Born and bred in Kelso, played rugby for Kelso, a graduate of St Andrews and Edinburgh Universities, the author of 20 books on Scotland’s history and a man who had groaned and cheered (mostly groaned) for many seasons at Murrayfield, I have always seen myself as very Scottish.
Very Scottish indeed. Until I had my ancestral DNA tested.
It turned to be the same as BBC presenter Jim Naughtie’s and I went into Radio 4’s Today programme studio to talk about it. The discussion ranged far and wide and we talked about the red hair project in Scotland. I explained that it began because we have two red-headed children and neither my wife nor I had red hair (I don’t have much but it’s not red). Testing has shown that both parents have to carry the red hair gene variant – and even then only have a 25 per cent chance of having a red-headed child.
Then we moved on to talk about Neanderthal DNA. We all carry a little (I know a couple of Borders prop forwards who carry a lot), and between two per cent and four per cent of our whole genome comes from Neanderthals because our ancestors mated with them about 30,000 to 60,000 years ago, probably somewhere in the Near East. And they were not the knuckle-dragging, gormless stereotype portrayed in a thousand cartoons. They were almost certainly brave and resourceful.
Finally the discussion came round to my fatherline, what the scientists call the Y chromosome. It turns out that my ancestors came from Scandinavia and northern Germany and it looks as though they came across the North Sea with the invasions of the Angles and Saxons. Or, the Anglo-Saxons. So, no way round this, it seems that my ancestry is Anglian, from people who came from Angeln in northern Denmark, the people who gave England its name. Not Scotland, England. When I came out of the studio, I got a text from my son. He had been listening. Not pleased. “Thanks, Dad. You broadcast to the nation that I have red hair. Guess I can’t deny that. I am part Neanderthal? OK, can just about cope with that. But ENGLISH!!!” I texted back that we don’t offer counselling.
But a bit more research was reassuring. My marker, S142 is carried by nine per cent of men in north-east England, Cumbria and Lancashire. And at four per cent in Edinburgh and the south-east, it is the highest frequency in what is now Scotland. That last phrase is the key. Scotland’s border on the Tweed and the Cheviots is relatively new.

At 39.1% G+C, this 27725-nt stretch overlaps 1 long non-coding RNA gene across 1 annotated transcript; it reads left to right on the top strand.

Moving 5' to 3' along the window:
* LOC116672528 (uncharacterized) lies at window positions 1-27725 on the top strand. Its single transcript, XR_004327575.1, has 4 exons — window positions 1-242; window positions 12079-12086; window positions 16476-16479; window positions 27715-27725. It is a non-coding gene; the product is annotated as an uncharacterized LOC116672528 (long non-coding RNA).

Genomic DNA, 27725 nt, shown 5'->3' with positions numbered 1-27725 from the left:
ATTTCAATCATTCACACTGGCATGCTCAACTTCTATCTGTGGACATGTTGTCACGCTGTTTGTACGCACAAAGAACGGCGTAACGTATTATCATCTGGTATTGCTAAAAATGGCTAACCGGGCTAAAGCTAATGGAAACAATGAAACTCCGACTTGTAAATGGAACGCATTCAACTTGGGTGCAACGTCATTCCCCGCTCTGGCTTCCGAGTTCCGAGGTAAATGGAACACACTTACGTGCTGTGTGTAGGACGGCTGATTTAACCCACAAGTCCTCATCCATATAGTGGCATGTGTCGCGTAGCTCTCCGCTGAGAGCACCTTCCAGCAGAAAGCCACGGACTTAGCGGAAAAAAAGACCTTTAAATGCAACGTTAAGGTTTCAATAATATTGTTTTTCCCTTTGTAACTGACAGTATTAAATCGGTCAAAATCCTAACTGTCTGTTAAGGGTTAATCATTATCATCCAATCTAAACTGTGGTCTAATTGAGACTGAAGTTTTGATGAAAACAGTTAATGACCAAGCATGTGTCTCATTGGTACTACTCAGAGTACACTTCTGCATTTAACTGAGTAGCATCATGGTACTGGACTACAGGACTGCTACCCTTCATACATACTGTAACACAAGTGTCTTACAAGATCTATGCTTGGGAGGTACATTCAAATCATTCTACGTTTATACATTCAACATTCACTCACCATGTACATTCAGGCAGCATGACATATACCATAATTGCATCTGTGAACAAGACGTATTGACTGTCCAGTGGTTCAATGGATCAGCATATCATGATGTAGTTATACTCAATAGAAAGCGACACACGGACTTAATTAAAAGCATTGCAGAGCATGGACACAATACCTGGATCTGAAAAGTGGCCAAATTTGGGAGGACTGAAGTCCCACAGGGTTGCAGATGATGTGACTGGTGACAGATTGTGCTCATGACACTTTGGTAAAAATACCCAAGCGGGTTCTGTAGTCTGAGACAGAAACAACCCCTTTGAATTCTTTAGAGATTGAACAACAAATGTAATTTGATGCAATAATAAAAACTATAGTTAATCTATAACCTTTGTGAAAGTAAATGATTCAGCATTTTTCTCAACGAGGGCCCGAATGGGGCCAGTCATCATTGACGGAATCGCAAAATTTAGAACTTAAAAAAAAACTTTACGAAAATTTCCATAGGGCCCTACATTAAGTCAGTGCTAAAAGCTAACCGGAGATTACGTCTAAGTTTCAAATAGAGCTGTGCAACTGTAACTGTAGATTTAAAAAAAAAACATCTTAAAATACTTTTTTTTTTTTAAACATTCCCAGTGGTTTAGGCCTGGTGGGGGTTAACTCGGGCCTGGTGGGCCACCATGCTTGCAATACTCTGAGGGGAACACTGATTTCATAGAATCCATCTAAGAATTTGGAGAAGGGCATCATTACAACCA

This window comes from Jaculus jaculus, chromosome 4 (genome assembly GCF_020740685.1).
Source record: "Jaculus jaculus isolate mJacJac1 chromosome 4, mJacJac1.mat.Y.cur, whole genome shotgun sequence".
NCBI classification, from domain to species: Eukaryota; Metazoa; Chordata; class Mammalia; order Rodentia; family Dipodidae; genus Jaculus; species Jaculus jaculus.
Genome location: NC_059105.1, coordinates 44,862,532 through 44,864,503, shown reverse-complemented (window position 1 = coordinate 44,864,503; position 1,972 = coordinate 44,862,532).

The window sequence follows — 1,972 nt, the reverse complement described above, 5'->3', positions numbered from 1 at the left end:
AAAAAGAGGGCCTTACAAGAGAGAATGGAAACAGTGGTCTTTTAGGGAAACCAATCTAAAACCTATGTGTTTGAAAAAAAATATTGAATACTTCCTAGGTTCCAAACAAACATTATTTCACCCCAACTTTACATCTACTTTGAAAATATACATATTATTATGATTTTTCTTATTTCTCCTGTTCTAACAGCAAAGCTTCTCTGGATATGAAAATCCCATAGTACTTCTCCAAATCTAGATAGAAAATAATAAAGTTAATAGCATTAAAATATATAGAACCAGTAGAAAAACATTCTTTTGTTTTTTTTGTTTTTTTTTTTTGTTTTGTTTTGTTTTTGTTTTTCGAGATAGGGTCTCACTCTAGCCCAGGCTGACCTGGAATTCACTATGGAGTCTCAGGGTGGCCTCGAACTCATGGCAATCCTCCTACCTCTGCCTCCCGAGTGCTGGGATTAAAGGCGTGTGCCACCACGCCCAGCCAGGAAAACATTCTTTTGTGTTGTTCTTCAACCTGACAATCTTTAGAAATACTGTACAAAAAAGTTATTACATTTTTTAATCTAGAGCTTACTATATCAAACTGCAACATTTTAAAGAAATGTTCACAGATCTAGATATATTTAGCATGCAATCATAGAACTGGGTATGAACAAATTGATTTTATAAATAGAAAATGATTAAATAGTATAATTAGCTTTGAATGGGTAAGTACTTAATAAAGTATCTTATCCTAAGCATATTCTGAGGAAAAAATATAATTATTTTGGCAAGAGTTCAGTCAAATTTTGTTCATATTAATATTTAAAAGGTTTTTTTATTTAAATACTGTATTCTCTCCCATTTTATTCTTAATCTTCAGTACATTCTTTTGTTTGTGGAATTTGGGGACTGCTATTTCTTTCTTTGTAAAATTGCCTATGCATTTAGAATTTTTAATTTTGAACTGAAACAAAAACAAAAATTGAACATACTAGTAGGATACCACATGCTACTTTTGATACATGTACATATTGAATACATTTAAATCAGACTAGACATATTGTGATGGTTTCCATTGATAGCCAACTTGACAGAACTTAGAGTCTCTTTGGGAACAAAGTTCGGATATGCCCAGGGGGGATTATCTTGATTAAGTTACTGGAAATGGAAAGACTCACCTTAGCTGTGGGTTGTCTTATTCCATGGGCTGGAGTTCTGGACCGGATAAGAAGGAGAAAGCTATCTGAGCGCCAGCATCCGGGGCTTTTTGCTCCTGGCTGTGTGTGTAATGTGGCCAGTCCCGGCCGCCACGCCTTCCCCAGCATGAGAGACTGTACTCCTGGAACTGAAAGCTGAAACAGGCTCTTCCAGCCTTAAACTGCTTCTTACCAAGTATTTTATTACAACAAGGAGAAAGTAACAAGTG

From the early 600s onwards, for about four centuries, the Kingdom of Northumbria covered northern England and much of southern Scotland, including Edinburgh, and my marker is not really English, it is Northumbrian and about 20,000 men in the Lothians and the Borders carry it. Northumbrian and proud! Yes, we are incomers, but most of us have been here for about 13 centuries at least.
In fact my marker and the others like it (which might be called Germanic) are far more common in the east than in the west of Scotland. Ancestral DNA studies show that there is a real divide between Y chromosome markers in and around Glasgow and those in and around Edinburgh. In the west, 12 per cent of men carry the ancient Irish marker, the deposit of many centuries of migration. But in Edinburgh and the east, only five per cent of men carry it.
The opposite pattern is clear with the Germanic marker. In the east 17 per cent of all men carry it, while only nine per cent have it in the west. These are significant differences – and it could be argued by historians that they have been important through our history.
Edinburgh and Glasgow really are not just different sides of Scotland, they were destinations for people who came from different directions. East really is east, and west really is west.
• Alistair Moffat is managing director of ScotlandsDNA. He ran the Festival Fringe from 1976 to 1981, went on to become an award-winning documentary maker, director of programmes at STV and is the author of many books about Scotland’s history
Rory Bremner hails from right royal ancestors
Surnames are more suited to genealogy but they sometimes help with the much deeper ancestry we do at ScotlandsDNA.
Or not. Bremner is a fairly common surname in Scotland and it should have helped in the search for the ancient origins of Edinburgh-born Rory’s fatherline. It derives from Brabanter, someone who came from those parts of Belgium, France, Holland and Germany that used to be part of the Duchy of Brabant. Brabanters traded across the North Sea, some settled in Scotland and became Bremners. But when we tested Rory’s Y chromosome, it took his fatherline in the opposite direction. He turned out to have Irish origins and carried the royal lineage of R1b-M222. It is believed that men who have this (in south-east Scotland five per cent of all men have this DNA marker) are descended from Niall Noigiallach, the first high king of Ireland. So far, no-one has bowed to Mr Bremner.